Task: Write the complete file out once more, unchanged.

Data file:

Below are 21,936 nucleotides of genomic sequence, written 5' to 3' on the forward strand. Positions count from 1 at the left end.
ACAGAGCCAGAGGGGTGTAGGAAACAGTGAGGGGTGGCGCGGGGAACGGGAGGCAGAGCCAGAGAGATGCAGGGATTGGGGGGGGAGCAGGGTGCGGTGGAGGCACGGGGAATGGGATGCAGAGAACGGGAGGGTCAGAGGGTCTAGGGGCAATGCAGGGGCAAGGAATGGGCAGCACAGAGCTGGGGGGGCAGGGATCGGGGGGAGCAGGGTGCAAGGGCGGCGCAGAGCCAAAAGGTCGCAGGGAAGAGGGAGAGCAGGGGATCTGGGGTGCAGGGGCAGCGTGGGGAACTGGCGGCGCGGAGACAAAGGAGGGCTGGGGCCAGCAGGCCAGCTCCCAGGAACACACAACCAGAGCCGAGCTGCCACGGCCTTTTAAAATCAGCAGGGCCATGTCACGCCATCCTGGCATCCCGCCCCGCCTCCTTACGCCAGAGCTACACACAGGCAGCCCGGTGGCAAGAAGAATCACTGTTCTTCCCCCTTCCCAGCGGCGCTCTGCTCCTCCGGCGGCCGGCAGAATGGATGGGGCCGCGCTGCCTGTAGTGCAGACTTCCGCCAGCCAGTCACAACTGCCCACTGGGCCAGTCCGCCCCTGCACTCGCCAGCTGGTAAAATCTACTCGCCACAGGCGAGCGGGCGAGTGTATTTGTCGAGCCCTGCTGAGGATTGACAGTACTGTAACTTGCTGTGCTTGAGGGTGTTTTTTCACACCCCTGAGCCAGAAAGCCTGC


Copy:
Below are 21,936 nucleotides of genomic sequence, written 5' to 3' on the forward strand. Positions count from 1 at the left end.
ACAGAGCCAGAGGGGTGTAGGAAACAGTGAGGGGTGGCGCGGGGAACGGGAGGCAGAGCCAGAGAGATGCAGGGATTGGGGGGGGAGCAGGGTGCGGTGGAGGCACGGGGAATGGGATGCAGAGAACGGGAGGGTCAGAGGGTCTAGGGGCAATGCAGGGGCAAGGAATGGGCAGCACAGAGCTGGGGGGGCAGGGATCGGGGGGAGCAGGGTGCAAGGGCGGCGCAGAGCCAAAAGGTCGCAGGGAAGAGGGAGAGCAGGGGATCTGGGGTGCAGGGGCAGCGTGGGGAACTGGCGGCGCGGAGACAAAGGAGGGCTGGGGCCAGCAGGCCAGCTCCCAGGAACACACAACCAGAGCCGAGCTGCCACGGCCTTTTAAAATCAGCAGGGCCATGTCACGCCATCCTGGCATCCCGCCCCGCCTCCTTACGCCAGAGCTACACACAGGCAGCCCGGTGGCAAGAAGAATCACTGTTCTTCCCCCTTCCCAGCGGCGCTCTGCTCCTCCGGCGGCCGGCAGAATGGATGGGGCCGCGCTGCCTGTAGTGCAGACTTCCGCCAGCCAGTCACAACTGCCCACTGGGCCAGTCCGCCCCTGCACTCGCCAGCTGGTAAAATCTACTCGCCACAGGCGAGCGGGCGAGTGTATTTGTCGAGCCCTGCTGAGGATTGACAGTACTGTAACTTGCTGTGCTTGAGGGTGTTTTTTCACACCCCTGAGCCAGAAAGCCTGC